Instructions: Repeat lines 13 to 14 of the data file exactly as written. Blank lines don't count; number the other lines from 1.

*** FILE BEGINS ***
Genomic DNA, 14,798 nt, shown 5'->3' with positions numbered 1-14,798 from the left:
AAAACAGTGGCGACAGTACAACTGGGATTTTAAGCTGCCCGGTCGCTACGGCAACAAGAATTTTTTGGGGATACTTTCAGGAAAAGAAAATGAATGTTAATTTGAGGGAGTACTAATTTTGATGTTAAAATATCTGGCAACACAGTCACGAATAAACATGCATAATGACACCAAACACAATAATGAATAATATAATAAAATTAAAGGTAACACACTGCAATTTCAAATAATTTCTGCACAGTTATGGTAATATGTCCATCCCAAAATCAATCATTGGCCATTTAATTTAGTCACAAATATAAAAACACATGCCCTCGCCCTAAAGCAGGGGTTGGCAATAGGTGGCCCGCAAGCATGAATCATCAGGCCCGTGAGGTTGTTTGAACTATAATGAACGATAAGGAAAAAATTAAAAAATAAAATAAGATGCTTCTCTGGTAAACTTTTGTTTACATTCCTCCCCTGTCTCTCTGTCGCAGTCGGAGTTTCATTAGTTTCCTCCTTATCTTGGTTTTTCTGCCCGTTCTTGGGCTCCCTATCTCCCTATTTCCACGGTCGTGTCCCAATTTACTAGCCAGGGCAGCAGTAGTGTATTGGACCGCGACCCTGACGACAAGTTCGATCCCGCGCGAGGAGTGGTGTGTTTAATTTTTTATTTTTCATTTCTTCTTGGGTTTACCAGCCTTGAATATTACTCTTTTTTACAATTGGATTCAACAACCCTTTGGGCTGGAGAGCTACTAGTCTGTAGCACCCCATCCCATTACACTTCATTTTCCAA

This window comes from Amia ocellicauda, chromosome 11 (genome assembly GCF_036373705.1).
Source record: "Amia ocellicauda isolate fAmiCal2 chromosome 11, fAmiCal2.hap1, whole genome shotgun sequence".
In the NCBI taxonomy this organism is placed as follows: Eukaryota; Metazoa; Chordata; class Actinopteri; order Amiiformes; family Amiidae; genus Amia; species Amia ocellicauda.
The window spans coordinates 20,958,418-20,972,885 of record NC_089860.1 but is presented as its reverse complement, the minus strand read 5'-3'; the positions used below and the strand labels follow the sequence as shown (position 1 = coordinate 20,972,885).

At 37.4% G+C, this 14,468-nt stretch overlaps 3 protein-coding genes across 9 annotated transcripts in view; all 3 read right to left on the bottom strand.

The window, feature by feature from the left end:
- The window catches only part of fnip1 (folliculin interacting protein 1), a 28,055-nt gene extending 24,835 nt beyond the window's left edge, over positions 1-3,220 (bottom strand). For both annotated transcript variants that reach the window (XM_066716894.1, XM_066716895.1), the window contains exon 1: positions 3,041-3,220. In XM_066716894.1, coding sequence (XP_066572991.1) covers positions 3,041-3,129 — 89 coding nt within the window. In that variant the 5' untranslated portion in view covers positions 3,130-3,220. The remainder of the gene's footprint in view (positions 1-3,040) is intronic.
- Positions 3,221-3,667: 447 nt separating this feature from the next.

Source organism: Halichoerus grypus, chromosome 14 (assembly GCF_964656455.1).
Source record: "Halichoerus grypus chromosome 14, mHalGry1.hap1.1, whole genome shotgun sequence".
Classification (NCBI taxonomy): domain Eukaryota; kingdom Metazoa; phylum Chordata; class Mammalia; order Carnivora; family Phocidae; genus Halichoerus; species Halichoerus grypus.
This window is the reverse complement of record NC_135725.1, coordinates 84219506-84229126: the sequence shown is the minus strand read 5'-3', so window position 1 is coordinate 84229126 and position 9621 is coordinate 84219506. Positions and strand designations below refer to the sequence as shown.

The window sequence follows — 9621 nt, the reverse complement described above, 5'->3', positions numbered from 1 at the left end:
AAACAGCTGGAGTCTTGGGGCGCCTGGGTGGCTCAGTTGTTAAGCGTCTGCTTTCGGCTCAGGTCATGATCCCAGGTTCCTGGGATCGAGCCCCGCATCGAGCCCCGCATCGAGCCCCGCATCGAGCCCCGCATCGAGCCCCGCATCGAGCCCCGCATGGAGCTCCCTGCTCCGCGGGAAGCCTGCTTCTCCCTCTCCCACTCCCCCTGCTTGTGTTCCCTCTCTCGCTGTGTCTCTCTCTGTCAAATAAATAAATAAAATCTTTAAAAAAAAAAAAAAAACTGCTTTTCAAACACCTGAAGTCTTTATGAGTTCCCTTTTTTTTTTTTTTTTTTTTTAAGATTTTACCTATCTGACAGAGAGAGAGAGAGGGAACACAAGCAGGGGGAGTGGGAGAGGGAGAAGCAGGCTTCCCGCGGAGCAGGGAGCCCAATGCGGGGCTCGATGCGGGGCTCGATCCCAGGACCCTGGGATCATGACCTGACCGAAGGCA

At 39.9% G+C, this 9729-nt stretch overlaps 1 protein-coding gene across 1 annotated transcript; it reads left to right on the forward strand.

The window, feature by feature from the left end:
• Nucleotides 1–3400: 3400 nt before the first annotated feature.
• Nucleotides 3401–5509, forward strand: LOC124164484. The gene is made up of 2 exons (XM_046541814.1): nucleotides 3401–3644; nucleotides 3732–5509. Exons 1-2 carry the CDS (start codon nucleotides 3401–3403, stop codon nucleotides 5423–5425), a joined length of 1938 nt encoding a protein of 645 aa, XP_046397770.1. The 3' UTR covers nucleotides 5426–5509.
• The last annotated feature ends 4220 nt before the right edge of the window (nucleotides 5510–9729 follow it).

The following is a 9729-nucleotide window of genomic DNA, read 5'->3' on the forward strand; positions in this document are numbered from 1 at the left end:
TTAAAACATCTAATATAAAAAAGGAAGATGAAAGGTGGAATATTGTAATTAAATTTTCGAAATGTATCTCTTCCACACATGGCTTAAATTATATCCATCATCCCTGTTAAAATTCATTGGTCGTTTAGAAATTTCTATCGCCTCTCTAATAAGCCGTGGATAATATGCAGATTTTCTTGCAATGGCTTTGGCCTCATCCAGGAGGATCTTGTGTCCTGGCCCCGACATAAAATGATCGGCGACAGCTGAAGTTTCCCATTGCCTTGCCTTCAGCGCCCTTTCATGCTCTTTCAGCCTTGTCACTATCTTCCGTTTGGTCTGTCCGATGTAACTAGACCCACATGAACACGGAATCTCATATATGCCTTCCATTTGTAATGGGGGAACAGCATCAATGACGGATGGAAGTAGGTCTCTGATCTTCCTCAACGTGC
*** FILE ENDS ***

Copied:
Classification (NCBI taxonomy): domain Eukaryota; kingdom Metazoa; phylum Chordata; class Mammalia; order Carnivora; family Phocidae; genus Halichoerus; species Halichoerus grypus.
This window is the reverse complement of record NC_135725.1, coordinates 84219506-84229126: the sequence shown is the minus strand read 5'-3', so window position 1 is coordinate 84229126 and position 9621 is coordinate 84219506. Positions and strand designations below refer to the sequence as shown.